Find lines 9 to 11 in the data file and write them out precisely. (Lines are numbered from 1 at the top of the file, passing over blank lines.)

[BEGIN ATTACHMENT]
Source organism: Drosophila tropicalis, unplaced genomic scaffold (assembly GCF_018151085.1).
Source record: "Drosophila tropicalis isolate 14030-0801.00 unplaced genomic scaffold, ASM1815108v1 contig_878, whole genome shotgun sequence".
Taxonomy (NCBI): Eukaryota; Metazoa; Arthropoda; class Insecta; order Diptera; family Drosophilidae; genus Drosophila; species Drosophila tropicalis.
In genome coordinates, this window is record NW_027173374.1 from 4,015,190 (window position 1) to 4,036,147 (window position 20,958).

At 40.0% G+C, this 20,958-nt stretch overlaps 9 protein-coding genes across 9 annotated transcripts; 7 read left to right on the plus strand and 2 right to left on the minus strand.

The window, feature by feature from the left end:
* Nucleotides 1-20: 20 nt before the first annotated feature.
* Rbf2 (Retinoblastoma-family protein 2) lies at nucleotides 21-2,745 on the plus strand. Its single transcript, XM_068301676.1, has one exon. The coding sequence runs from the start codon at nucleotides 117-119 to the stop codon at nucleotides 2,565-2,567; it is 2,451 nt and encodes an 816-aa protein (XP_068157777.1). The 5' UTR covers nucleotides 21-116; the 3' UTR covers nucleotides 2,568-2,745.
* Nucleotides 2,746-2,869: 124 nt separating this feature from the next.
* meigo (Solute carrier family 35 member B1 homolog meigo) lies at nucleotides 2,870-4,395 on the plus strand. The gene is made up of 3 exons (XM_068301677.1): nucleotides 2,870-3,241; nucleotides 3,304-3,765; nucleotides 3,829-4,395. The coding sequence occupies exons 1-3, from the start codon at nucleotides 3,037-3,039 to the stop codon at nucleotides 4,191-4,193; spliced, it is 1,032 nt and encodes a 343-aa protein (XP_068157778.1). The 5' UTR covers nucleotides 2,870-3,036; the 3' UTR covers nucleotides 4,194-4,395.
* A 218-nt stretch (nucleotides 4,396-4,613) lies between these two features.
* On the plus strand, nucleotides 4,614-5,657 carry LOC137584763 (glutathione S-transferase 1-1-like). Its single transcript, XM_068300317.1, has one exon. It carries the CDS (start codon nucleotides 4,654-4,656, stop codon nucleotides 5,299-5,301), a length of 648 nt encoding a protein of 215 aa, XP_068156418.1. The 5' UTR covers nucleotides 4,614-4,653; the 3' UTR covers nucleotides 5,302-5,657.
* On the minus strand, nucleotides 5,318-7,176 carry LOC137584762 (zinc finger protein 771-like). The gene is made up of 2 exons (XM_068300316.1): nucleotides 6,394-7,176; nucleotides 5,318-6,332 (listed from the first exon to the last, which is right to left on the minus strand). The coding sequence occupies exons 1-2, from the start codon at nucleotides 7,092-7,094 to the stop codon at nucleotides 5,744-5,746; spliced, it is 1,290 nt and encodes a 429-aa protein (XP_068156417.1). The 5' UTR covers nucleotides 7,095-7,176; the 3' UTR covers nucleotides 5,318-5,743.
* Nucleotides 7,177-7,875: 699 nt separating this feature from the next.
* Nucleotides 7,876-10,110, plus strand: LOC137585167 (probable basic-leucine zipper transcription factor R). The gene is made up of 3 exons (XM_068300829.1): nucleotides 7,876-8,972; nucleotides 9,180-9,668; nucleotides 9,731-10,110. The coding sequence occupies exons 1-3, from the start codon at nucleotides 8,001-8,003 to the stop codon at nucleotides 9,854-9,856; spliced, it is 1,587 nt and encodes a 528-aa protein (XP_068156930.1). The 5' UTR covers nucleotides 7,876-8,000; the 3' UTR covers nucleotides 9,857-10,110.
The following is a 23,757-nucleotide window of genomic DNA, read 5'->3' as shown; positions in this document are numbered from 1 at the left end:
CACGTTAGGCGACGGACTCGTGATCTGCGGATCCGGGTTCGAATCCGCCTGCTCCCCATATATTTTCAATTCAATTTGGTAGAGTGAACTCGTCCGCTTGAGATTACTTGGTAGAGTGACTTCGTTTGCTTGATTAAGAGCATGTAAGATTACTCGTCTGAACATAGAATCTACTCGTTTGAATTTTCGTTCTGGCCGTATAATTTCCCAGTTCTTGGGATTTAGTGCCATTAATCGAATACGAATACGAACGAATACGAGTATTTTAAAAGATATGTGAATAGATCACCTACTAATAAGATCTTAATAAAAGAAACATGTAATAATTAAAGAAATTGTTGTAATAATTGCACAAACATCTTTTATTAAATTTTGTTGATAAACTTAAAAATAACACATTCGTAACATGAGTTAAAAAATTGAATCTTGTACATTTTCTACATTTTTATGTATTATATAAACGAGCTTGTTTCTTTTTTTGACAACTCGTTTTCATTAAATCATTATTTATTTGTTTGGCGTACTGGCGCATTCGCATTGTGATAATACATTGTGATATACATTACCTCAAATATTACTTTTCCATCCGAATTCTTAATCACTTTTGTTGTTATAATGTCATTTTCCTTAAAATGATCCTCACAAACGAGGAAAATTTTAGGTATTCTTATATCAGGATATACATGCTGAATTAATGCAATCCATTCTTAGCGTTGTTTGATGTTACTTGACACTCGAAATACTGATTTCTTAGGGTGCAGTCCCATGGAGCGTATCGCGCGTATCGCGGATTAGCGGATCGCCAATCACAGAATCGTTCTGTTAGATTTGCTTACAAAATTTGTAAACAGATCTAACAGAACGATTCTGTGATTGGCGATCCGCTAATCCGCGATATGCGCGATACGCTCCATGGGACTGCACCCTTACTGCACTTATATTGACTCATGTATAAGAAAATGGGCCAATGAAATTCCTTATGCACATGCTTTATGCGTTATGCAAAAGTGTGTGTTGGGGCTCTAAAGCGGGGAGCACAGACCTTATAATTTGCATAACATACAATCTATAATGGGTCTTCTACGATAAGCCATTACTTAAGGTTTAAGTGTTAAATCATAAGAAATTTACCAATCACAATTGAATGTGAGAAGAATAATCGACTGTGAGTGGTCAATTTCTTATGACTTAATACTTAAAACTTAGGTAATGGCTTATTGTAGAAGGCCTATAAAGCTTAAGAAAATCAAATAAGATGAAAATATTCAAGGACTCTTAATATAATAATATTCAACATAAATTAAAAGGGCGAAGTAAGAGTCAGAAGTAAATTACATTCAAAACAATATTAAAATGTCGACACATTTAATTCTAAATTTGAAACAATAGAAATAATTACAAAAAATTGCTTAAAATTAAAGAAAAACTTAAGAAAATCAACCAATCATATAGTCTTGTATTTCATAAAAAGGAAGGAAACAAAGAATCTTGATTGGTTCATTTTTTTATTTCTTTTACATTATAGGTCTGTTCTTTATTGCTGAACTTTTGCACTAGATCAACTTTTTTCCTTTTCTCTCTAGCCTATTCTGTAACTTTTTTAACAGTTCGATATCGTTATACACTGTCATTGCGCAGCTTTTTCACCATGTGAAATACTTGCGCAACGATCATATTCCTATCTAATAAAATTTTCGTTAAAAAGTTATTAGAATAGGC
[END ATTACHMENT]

* Nucleotides 2,746-2,869: 124 nt separating this feature from the next.
* meigo (Solute carrier family 35 member B1 homolog meigo) lies at nucleotides 2,870-4,395 on the plus strand. The gene is made up of 3 exons (XM_068301677.1): nucleotides 2,870-3,241; nucleotides 3,304-3,765; nucleotides 3,829-4,395. The coding sequence occupies exons 1-3, from the start codon at nucleotides 3,037-3,039 to the stop codon at nucleotides 4,191-4,193; spliced, it is 1,032 nt and encodes a 343-aa protein (XP_068157778.1). The 5' UTR covers nucleotides 2,870-3,036; the 3' UTR covers nucleotides 4,194-4,395.
* A 218-nt stretch (nucleotides 4,396-4,613) lies between these two features.